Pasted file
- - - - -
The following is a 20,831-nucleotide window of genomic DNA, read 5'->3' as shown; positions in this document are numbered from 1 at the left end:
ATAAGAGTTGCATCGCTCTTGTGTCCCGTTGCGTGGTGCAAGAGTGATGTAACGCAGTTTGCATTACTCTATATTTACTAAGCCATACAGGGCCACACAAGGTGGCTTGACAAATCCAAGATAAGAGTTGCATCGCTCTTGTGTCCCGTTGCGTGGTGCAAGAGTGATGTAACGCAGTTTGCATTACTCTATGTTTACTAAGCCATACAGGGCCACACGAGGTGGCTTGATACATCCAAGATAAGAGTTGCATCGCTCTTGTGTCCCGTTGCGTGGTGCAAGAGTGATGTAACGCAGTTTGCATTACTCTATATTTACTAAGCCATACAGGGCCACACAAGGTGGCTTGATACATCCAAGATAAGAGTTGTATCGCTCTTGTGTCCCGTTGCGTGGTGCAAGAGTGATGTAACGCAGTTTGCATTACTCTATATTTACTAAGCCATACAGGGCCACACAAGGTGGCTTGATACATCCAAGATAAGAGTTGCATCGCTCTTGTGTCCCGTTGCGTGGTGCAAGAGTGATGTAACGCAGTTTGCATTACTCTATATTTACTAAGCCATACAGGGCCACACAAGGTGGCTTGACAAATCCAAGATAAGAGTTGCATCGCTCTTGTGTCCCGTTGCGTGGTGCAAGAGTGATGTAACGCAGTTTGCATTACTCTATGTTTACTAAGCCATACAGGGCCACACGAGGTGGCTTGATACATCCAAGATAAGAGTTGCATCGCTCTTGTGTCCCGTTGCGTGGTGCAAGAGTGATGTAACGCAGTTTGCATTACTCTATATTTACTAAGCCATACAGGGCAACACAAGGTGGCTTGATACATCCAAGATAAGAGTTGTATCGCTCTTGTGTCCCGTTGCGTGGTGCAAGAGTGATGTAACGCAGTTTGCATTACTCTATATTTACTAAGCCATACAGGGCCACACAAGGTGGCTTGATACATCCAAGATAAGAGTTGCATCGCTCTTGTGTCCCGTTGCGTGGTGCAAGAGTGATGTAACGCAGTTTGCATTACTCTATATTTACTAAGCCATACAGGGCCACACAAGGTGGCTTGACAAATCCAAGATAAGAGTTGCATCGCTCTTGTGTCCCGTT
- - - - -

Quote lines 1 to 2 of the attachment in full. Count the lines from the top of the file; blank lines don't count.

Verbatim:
The following is a 20,831-nucleotide window of genomic DNA, read 5'->3' as shown; positions in this document are numbered from 1 at the left end:
ATAAGAGTTGCATCGCTCTTGTGTCCCGTTGCGTGGTGCAAGAGTGATGTAACGCAGTTTGCATTACTCTATATTTACTAAGCCATACAGGGCCACACAAGGTGGCTTGACAAATCCAAGATAAGAGTTGCATCGCTCTTGTGTCCCGTTGCGTGGTGCAAGAGTGATGTAACGCAGTTTGCATTACTCTATGTTTACTAAGCCATACAGGGCCACACGAGGTGGCTTGATACATCCAAGATAAGAGTTGCATCGCTCTTGTGTCCCGTTGCGTGGTGCAAGAGTGATGTAACGCAGTTTGCATTACTCTATATTTACTAAGCCATACAGGGCCACACAAGGTGGCTTGATACATCCAAGATAAGAGTTGTATCGCTCTTGTGTCCCGTTGCGTGGTGCAAGAGTGATGTAACGCAGTTTGCATTACTCTATATTTACTAAGCCATACAGGGCCACACAAGGTGGCTTGATACATCCAAGATAAGAGTTGCATCGCTCTTGTGTCCCGTTGCGTGGTGCAAGAGTGATGTAACGCAGTTTGCATTACTCTATATTTACTAAGCCATACAGGGCCACACAAGGTGGCTTGACAAATCCAAGATAAGAGTTGCATCGCTCTTGTGTCCCGTTGCGTGGTGCAAGAGTGATGTAACGCAGTTTGCATTACTCTATGTTTACTAAGCCATACAGGGCCACACGAGGTGGCTTGATACATCCAAGATAAGAGTTGCATCGCTCTTGTGTCCCGTTGCGTGGTGCAAGAGTGATGTAACGCAGTTTGCATTACTCTATATTTACTAAGCCATACAGGGCAACACAAGGTGGCTTGATACATCCAAGATAAGAGTTGTATCGCTCTTGTGTCCCGTTGCGTGGTGCAAGAGTGATGTAACGCAGTTTGCATTACTCTATATTTACTAAGCCATACAGGGCCACACAAGGTGGCTTGATACATCCAAGATAAGAGTTGCATCGCTCTTGTGTCCCGTTGCGTGGTGCAAGAGTGATGTAACGCAGTTTGCATTACTCTATATTTACTAAGCCATACAGGGCCACACAAGGTGGCTTGACAAATCCAAGATAAGAGTTGCATCGCTCTTGTGTCCCGTT